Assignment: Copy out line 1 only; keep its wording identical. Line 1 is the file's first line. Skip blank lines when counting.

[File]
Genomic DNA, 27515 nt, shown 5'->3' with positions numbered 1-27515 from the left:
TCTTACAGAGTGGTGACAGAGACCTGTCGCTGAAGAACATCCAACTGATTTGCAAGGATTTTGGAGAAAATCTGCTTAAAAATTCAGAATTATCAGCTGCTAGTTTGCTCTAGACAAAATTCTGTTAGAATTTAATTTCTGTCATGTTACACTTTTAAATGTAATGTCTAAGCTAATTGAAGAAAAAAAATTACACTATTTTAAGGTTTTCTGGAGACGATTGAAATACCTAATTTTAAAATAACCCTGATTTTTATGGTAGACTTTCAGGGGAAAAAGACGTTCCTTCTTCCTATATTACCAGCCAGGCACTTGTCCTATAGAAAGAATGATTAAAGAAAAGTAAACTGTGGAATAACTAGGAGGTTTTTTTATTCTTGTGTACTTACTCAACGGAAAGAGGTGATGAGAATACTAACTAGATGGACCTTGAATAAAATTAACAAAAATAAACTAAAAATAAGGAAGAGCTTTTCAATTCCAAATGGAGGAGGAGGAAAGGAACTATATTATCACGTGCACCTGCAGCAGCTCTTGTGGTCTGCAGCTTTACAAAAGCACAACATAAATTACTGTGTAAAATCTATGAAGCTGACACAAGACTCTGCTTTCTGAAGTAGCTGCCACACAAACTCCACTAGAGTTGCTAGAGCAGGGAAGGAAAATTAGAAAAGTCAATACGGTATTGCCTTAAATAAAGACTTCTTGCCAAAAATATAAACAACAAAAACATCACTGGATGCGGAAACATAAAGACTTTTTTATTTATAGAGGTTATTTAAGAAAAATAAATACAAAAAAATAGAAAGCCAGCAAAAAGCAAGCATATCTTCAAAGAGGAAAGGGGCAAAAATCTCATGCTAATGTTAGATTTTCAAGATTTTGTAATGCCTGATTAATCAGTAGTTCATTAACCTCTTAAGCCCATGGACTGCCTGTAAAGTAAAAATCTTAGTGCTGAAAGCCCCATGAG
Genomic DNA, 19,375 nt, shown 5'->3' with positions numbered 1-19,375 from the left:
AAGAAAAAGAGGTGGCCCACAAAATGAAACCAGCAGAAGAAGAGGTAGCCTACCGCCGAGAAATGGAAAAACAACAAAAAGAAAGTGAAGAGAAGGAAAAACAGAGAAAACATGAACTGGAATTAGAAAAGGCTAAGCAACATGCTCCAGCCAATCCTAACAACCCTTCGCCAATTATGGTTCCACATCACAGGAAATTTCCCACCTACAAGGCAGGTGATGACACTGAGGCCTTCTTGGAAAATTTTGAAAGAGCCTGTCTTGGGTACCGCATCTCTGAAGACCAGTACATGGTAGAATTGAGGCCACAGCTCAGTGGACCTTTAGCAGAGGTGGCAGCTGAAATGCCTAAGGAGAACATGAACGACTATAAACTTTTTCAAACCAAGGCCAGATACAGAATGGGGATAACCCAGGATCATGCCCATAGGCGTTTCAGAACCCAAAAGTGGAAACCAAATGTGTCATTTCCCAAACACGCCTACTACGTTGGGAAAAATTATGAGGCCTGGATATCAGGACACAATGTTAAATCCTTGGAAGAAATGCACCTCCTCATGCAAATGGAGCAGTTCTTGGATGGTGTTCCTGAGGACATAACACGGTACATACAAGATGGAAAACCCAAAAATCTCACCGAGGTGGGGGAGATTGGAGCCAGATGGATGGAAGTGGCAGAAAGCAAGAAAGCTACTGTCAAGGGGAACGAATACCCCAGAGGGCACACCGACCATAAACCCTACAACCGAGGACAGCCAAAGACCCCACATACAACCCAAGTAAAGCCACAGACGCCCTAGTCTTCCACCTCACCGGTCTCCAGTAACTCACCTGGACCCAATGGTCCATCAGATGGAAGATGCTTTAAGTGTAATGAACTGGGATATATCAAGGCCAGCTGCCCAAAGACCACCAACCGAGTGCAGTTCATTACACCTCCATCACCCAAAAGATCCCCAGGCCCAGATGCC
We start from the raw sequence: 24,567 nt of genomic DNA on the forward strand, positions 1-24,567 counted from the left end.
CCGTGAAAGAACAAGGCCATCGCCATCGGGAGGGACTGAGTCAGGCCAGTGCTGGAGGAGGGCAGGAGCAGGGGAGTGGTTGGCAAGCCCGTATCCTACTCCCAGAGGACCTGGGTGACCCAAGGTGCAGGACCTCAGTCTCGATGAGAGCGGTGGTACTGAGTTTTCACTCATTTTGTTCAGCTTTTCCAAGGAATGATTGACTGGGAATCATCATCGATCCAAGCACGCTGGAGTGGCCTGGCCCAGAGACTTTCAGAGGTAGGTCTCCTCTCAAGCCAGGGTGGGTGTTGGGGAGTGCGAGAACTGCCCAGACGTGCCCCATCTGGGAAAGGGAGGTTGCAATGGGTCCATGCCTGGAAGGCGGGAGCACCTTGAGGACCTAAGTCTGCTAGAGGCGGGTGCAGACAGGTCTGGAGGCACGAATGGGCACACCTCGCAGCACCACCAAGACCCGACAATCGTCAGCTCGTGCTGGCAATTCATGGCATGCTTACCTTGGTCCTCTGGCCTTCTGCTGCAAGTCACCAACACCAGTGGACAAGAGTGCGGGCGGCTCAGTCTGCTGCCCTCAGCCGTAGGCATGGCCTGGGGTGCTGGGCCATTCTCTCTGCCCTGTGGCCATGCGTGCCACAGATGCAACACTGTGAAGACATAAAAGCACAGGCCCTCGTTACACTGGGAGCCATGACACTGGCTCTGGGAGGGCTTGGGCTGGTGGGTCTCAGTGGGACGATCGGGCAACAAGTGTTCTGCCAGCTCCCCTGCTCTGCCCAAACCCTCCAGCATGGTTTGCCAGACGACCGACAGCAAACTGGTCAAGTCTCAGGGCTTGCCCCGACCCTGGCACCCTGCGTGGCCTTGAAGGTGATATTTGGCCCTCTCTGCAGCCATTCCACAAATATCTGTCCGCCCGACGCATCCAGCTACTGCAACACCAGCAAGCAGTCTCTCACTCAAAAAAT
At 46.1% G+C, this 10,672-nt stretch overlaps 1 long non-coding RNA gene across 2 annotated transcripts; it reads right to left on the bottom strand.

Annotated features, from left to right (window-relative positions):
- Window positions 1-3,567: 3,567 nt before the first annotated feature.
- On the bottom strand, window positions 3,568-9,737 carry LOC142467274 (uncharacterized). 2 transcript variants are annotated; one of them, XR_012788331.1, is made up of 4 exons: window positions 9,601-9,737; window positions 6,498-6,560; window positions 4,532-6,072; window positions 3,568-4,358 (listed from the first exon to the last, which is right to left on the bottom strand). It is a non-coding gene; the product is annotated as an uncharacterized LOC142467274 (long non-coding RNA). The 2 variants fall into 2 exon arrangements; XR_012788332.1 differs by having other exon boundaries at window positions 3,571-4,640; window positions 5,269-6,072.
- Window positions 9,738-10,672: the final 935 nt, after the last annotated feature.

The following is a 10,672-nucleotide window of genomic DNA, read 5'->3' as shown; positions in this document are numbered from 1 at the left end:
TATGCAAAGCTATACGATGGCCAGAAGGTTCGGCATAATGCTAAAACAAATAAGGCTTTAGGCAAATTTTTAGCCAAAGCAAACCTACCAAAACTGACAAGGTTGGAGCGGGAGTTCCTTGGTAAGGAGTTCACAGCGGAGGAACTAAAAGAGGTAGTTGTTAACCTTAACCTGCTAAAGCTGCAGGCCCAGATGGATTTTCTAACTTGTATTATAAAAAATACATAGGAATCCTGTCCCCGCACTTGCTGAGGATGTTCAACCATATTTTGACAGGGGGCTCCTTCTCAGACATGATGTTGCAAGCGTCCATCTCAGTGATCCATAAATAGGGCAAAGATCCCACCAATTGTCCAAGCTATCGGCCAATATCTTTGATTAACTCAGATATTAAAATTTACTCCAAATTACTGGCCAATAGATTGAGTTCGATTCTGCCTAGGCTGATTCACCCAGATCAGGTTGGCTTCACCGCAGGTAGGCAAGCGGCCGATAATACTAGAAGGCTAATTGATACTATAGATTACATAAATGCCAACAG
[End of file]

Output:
Genomic DNA, 27515 nt, shown 5'->3' with positions numbered 1-27515 from the left: